Kirkus Reviews
Can a suspense novelist begin a double life as a weekly humor columnist? Just ask Scottoline (Look Again, 2009, etc.), who collects some 70 "Chick Wit" columns she wrote for the Philadelphia Inquirer. Such a venture is not a huge stretch for a writer whose novels of legal suspense have always depended as much on witty dialogue as on mysterious plots. Scottoline's choice of topics is impressively broad: movie-theater candy, expensive bras, Valentine's Day, the upside of interrupting ("I would never be so rude as to not interrupt a friend. How else would she know I was listening?"), the sensual joys of hot flashes and the dream of getting tattooed. As both her choice of topics and her title make clear, men like Thing One and Thing Two, her ex-husbands, form no part of the target audience of this "mix tape for moms and girls." Scottoline's tics-her promises to get "back to the point," her wild exaggerations, her sententious kickers-will prevent all but her most ardent fans from trying to read this compilation at a single sitting. Her habit of referring to her nearest and dearest by epithets ("Mother Mary," "Daughter Francesca," "best friend Franca") inhibits the growth of intimacy. Though she's touchingly matter-of-fact on the death of her beloved dog, more formal occasions for serious wisdom like a graduation speech or a reflection on mortality take her out past her depth. When she sticks to homely observations on Starbucks, cougars, or real-estate ads, however, she's shrewd, tart, sensitive and hard to resist. Proof that a successful genre novelist can also succeed in an apparently remote field. First printing of 100,000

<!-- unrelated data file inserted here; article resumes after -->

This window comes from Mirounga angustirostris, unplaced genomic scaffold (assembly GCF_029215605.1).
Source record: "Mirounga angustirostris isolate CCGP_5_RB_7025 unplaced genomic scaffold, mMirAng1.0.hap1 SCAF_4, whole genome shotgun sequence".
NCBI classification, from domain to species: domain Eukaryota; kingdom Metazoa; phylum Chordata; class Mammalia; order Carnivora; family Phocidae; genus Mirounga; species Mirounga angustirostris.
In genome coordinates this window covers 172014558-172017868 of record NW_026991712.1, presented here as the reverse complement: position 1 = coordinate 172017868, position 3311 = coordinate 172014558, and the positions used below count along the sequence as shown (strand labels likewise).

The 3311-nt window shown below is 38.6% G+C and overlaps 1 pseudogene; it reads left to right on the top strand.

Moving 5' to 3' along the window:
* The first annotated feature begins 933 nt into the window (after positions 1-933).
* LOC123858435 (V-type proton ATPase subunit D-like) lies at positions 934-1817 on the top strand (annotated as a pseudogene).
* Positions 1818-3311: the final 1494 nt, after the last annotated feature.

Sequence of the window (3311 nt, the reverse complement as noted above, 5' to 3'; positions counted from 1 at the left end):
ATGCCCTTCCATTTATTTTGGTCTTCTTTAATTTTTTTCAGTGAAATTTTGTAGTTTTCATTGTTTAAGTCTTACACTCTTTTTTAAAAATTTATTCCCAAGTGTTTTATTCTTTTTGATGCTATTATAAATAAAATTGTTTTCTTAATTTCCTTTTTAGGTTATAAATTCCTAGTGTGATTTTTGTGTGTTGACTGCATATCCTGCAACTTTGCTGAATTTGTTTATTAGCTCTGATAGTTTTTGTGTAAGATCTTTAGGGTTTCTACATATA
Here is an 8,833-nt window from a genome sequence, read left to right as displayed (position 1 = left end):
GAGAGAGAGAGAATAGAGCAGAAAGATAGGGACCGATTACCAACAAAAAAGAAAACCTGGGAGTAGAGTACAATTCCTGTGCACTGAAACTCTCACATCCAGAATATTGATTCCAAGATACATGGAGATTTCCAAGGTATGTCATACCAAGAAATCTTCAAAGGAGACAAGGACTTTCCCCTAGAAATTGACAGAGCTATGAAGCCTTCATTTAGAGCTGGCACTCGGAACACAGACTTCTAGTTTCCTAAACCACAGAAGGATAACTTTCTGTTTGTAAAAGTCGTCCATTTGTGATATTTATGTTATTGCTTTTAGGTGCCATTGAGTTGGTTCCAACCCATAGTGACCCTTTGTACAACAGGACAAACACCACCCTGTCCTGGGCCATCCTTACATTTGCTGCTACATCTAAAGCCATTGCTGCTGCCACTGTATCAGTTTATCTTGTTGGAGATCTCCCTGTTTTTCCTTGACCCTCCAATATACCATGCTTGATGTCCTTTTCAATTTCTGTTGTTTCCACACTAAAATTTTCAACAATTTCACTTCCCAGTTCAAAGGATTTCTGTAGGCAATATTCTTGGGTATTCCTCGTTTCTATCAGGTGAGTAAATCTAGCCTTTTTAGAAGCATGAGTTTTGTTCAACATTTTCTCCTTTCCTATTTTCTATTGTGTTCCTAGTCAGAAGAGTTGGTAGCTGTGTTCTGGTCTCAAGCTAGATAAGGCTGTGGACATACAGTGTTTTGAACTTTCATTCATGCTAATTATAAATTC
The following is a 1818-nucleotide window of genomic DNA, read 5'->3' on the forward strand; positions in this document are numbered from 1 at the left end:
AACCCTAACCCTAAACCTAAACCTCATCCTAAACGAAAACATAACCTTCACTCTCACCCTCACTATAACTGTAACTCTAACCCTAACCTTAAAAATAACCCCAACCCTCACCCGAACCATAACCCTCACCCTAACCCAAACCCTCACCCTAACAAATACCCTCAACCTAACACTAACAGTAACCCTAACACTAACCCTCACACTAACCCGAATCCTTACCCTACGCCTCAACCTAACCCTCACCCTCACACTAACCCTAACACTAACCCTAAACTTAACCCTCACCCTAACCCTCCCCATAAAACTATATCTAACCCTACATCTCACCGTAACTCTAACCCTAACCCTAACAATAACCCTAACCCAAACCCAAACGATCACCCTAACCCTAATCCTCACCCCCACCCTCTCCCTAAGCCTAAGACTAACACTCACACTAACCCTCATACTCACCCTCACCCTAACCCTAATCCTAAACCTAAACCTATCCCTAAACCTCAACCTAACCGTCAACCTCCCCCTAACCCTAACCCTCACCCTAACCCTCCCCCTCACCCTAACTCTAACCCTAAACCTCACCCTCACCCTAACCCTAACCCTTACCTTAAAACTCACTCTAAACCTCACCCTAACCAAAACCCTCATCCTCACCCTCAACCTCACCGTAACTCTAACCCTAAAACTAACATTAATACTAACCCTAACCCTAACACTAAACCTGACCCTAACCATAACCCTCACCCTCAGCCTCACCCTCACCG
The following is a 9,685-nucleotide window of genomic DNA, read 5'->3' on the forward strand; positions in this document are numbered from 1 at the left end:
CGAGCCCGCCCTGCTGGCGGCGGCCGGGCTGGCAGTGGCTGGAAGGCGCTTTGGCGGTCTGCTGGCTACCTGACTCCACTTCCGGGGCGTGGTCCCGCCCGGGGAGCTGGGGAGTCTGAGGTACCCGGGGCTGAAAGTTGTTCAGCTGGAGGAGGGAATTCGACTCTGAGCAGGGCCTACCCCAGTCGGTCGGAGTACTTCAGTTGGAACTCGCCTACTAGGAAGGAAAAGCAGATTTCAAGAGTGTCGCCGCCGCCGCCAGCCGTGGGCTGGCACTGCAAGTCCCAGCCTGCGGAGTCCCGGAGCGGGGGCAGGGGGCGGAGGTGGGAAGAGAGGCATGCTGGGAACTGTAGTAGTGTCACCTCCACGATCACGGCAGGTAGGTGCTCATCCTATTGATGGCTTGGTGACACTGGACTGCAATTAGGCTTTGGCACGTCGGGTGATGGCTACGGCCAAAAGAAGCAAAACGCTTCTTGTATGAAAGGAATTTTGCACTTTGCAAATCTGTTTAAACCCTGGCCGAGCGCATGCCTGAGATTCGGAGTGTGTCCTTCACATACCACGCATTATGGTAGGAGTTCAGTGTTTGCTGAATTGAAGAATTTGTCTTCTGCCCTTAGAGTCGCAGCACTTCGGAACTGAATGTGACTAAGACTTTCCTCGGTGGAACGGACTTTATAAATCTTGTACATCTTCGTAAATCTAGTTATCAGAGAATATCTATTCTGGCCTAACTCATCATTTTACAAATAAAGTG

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Product Details

St. Martin's Press
Publication date:
Edition description:
First Edition
Sales rank:
Product dimensions:
5.50(w) x 8.20(h) x 1.00(d)

Read an Excerpt


Of Dogs and Men

I'm old enough to remember Ozzie and Harriet, which means that my idea of the nuclear family was born in the 1950s and never quite grew up. By that I mean, a family has a Mommy, a Daddy, and two kids. And a dog.

Run, Spot, run!

We all know that the nuclear family has changed, but what's interesting to me is that nobody has just one dog anymore.

I'm not sure when it started, but all of the people who used to have a family dog now have family dogs. I myself have a full herd—three golden retrievers and one Pembroke Welsh corgi, who rules us all. Multiple dogs used to be thought of as crazy. Fifteen years ago, when I used to walk two dogs in the city, people asked me if both dogs were mine. Now I walk four and nobody raises an eyebrow.

This is true on TV as well. More and more, we see two dogs chowing down in Iams commercials, side-by-side. The Dog Whisperer, Cesar Milan, spends many of his episodes trying to get all of us crazies with multiple dogs to live happily together.

So when exactly did people start acquiring multiple dogs?

And why?

Before you answer, consider another phenomenon, which I'm sense is related. What caused the nuclear family to blow up was that people started getting divorced like crazy. All of a sudden, the divorces began to pile up. I don't mean across-the-country, I mean in one person. People I met had acquired second and third divorces almost as easily as they had acquired second and third dogs. At some point, the third divorce became the new second divorce. No one even bothered to count their first divorce. People didn't tell their third set of kids about it. It happened so long ago, you could easily forget.